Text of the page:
• You can optionally add a little vanilla if you want.
  • Press this mixture into a 9×13 pan and place it in the fridge for about 30 minutes
  • OPTIONAL STEP – You can add a bag of mini chocolate chips to the top of the mixture prior to cooling it. The chips will melt easily in the oven after a few minutes at 200 degrees. Then place the chocolate covered seed mixture in the fridge to set.
  • Remove the mixture from the fridge and cut it into 28 squares. (This will be two cycles worth of daily seed cycling energy bites).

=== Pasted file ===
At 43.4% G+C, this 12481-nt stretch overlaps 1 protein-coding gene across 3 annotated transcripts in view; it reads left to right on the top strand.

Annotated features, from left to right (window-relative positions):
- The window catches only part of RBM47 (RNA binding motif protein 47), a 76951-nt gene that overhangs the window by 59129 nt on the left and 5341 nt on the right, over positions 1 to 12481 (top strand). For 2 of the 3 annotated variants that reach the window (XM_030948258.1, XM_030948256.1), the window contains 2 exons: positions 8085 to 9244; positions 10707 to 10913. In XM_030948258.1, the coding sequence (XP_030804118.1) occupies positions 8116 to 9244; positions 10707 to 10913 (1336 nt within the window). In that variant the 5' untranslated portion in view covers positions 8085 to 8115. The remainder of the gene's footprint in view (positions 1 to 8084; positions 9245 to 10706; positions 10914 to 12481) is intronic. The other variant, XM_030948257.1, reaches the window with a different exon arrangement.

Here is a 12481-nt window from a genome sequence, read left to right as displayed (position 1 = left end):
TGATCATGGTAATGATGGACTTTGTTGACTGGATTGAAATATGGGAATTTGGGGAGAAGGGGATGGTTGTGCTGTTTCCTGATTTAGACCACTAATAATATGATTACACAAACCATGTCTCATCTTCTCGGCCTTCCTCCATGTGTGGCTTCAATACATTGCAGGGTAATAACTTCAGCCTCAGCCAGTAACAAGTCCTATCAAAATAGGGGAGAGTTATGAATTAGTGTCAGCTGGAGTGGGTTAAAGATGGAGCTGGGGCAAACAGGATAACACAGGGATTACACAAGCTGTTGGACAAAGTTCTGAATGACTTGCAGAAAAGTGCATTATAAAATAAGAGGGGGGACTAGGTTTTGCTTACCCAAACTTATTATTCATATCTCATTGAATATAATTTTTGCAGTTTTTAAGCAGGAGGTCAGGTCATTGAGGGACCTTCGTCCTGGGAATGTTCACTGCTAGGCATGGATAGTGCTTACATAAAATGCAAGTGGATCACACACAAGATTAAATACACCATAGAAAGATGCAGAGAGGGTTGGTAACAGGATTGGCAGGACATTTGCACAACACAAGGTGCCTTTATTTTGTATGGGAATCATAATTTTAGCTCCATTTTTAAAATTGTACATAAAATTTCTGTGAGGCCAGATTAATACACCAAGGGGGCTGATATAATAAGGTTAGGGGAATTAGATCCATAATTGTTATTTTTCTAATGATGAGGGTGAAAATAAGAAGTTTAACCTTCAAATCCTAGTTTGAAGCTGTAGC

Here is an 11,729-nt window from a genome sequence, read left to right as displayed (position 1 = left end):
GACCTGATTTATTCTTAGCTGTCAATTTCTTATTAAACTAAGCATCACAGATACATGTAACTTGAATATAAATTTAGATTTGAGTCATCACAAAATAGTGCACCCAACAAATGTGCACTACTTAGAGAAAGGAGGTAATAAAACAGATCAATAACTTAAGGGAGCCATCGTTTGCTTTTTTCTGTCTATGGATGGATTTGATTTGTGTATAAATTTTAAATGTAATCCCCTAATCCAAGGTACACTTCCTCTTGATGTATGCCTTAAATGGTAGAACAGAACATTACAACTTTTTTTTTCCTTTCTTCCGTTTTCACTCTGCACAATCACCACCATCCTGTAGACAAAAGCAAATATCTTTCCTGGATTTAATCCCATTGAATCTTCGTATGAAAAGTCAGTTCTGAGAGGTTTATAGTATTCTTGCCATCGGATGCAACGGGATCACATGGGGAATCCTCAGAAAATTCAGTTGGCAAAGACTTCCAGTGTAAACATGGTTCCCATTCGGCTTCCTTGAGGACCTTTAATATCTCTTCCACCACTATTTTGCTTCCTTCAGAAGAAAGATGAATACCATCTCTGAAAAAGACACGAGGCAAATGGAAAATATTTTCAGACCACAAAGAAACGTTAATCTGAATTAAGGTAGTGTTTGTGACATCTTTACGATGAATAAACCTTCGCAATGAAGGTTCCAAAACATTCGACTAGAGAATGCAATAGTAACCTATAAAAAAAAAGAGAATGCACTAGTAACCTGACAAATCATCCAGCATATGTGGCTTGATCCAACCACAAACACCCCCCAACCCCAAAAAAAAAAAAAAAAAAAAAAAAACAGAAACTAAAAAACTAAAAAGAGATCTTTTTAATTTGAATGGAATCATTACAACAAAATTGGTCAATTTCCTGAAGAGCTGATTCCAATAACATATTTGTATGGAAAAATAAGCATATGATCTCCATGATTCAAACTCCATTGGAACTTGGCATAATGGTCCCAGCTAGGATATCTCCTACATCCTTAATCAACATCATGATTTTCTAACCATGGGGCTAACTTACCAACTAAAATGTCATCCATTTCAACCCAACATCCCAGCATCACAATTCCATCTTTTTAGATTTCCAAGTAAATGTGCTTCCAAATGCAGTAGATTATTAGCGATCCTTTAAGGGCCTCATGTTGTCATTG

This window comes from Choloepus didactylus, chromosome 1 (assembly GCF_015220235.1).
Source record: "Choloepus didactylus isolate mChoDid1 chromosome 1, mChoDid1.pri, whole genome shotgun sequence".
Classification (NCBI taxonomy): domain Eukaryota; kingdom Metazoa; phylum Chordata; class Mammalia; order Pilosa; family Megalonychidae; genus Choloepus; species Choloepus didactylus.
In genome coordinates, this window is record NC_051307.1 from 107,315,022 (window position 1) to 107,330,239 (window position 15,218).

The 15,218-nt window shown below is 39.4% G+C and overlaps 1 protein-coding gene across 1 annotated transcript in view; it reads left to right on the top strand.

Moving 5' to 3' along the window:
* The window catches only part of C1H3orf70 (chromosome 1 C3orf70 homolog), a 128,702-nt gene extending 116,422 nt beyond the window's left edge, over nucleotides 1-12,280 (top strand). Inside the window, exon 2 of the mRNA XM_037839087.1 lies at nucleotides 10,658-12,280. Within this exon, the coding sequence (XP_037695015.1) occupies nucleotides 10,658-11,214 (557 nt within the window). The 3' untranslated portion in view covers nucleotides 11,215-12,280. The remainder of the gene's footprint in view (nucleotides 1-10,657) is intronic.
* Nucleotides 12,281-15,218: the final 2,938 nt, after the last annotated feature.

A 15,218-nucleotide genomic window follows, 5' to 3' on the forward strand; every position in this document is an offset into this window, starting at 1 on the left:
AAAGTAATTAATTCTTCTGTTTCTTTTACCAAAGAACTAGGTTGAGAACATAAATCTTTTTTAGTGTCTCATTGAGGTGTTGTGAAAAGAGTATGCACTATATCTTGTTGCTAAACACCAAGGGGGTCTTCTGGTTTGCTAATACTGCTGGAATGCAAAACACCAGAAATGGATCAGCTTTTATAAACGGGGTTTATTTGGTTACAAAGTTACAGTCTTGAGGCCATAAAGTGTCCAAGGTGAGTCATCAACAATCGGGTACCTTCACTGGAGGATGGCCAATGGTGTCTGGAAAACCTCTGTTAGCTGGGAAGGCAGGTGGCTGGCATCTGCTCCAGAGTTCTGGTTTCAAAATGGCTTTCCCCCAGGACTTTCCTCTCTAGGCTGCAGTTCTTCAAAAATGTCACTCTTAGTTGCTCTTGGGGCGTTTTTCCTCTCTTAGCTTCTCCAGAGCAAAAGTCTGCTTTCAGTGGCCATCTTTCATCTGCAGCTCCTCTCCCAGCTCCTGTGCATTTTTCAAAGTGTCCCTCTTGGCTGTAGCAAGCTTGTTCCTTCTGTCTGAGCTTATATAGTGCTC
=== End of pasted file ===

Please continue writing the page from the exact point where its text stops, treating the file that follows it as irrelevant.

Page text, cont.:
• Place the pan in the freezer. Once frozen the bites will pop out of the pan easily and you can store them in the freezer till needed.


Switch the seeds from sesame and sunflower to flax and pumpkin for estrogen boosting seeds.


  1. Period Repair Manual; Every Woman’s Guide to Better Periods – Lara Briden ND
  2. Dr Jockers, &
  3. Sleep loss results in an elevation of cortisol levels the next evening, Leproult et al., Sleep, 1997 Oct;20(10):865-70,

Erin Williams, MSN CN LMP, is the founder of, a health and wellness company established in 2001. Erin has a bachelor’s degree in Chemistry from Purdue, a master’s degree in Nutrition from Bastyr University, and is currently studying to become a Functional Medicine Practitioner. Erin enjoys sharing her love of natural health and wellness with people through lectures, blogs, and consultations. 

Post Author: EZBalanceWellness